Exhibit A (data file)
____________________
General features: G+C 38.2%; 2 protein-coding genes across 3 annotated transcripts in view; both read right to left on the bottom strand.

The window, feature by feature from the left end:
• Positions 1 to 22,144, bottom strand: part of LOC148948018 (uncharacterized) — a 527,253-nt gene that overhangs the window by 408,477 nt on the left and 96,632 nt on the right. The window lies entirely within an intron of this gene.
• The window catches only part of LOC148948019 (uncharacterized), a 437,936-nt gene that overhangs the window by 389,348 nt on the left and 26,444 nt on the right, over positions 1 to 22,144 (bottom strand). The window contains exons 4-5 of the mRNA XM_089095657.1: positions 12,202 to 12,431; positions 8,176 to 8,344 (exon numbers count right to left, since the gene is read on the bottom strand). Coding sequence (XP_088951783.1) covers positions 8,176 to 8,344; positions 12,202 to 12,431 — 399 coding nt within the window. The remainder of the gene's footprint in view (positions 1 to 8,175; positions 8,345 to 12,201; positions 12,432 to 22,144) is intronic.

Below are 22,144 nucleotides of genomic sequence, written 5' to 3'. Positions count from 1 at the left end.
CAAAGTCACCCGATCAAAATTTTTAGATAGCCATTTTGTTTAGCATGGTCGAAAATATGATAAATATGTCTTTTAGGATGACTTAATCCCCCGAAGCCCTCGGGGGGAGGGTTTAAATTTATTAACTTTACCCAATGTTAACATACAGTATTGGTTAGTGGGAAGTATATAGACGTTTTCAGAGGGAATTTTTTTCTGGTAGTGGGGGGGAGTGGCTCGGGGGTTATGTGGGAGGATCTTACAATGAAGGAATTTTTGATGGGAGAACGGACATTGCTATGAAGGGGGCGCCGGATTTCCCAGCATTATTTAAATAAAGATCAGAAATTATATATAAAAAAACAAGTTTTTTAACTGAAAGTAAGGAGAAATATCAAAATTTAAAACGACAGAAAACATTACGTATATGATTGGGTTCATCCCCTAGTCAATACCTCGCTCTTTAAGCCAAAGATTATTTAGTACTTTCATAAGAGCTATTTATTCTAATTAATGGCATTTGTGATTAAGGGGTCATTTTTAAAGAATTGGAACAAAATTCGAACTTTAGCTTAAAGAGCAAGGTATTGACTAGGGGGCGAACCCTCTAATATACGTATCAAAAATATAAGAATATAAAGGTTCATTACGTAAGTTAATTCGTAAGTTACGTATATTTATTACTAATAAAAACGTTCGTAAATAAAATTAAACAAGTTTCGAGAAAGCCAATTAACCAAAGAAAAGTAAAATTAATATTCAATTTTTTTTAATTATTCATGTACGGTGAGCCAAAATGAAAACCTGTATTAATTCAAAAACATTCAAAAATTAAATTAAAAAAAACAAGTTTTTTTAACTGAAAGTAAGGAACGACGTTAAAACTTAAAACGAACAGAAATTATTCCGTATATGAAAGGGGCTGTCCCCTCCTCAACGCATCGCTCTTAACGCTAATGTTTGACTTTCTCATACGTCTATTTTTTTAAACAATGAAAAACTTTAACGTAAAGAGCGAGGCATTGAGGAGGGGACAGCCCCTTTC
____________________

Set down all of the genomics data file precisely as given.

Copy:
General features: G+C 38.2%; 2 protein-coding genes across 3 annotated transcripts in view; both read right to left on the bottom strand.

The window, feature by feature from the left end:
• Positions 1 to 22,144, bottom strand: part of LOC148948018 (uncharacterized) — a 527,253-nt gene that overhangs the window by 408,477 nt on the left and 96,632 nt on the right. The window lies entirely within an intron of this gene.
• The window catches only part of LOC148948019 (uncharacterized), a 437,936-nt gene that overhangs the window by 389,348 nt on the left and 26,444 nt on the right, over positions 1 to 22,144 (bottom strand). The window contains exons 4-5 of the mRNA XM_089095657.1: positions 12,202 to 12,431; positions 8,176 to 8,344 (exon numbers count right to left, since the gene is read on the bottom strand). Coding sequence (XP_088951783.1) covers positions 8,176 to 8,344; positions 12,202 to 12,431 — 399 coding nt within the window. The remainder of the gene's footprint in view (positions 1 to 8,175; positions 8,345 to 12,201; positions 12,432 to 22,144) is intronic.

Below are 22,144 nucleotides of genomic sequence, written 5' to 3'. Positions count from 1 at the left end.
CAAAGTCACCCGATCAAAATTTTTAGATAGCCATTTTGTTTAGCATGGTCGAAAATATGATAAATATGTCTTTTAGGATGACTTAATCCCCCGAAGCCCTCGGGGGGAGGGTTTAAATTTATTAACTTTACCCAATGTTAACATACAGTATTGGTTAGTGGGAAGTATATAGACGTTTTCAGAGGGAATTTTTTTCTGGTAGTGGGGGGGAGTGGCTCGGGGGTTATGTGGGAGGATCTTACAATGAAGGAATTTTTGATGGGAGAACGGACATTGCTATGAAGGGGGCGCCGGATTTCCCAGCATTATTTAAATAAAGATCAGAAATTATATATAAAAAAACAAGTTTTTTAACTGAAAGTAAGGAGAAATATCAAAATTTAAAACGACAGAAAACATTACGTATATGATTGGGTTCATCCCCTAGTCAATACCTCGCTCTTTAAGCCAAAGATTATTTAGTACTTTCATAAGAGCTATTTATTCTAATTAATGGCATTTGTGATTAAGGGGTCATTTTTAAAGAATTGGAACAAAATTCGAACTTTAGCTTAAAGAGCAAGGTATTGACTAGGGGGCGAACCCTCTAATATACGTATCAAAAATATAAGAATATAAAGGTTCATTACGTAAGTTAATTCGTAAGTTACGTATATTTATTACTAATAAAAACGTTCGTAAATAAAATTAAACAAGTTTCGAGAAAGCCAATTAACCAAAGAAAAGTAAAATTAATATTCAATTTTTTTTAATTATTCATGTACGGTGAGCCAAAATGAAAACCTGTATTAATTCAAAAACATTCAAAAATTAAATTAAAAAAAACAAGTTTTTTTAACTGAAAGTAAGGAACGACGTTAAAACTTAAAACGAACAGAAATTATTCCGTATATGAAAGGGGCTGTCCCCTCCTCAACGCATCGCTCTTAACGCTAATGTTTGACTTTCTCATACGTCTATTTTTTTAAACAATGAAAAACTTTAACGTAAAGAGCGAGGCATTGAGGAGGGGACAGCCCCTTTC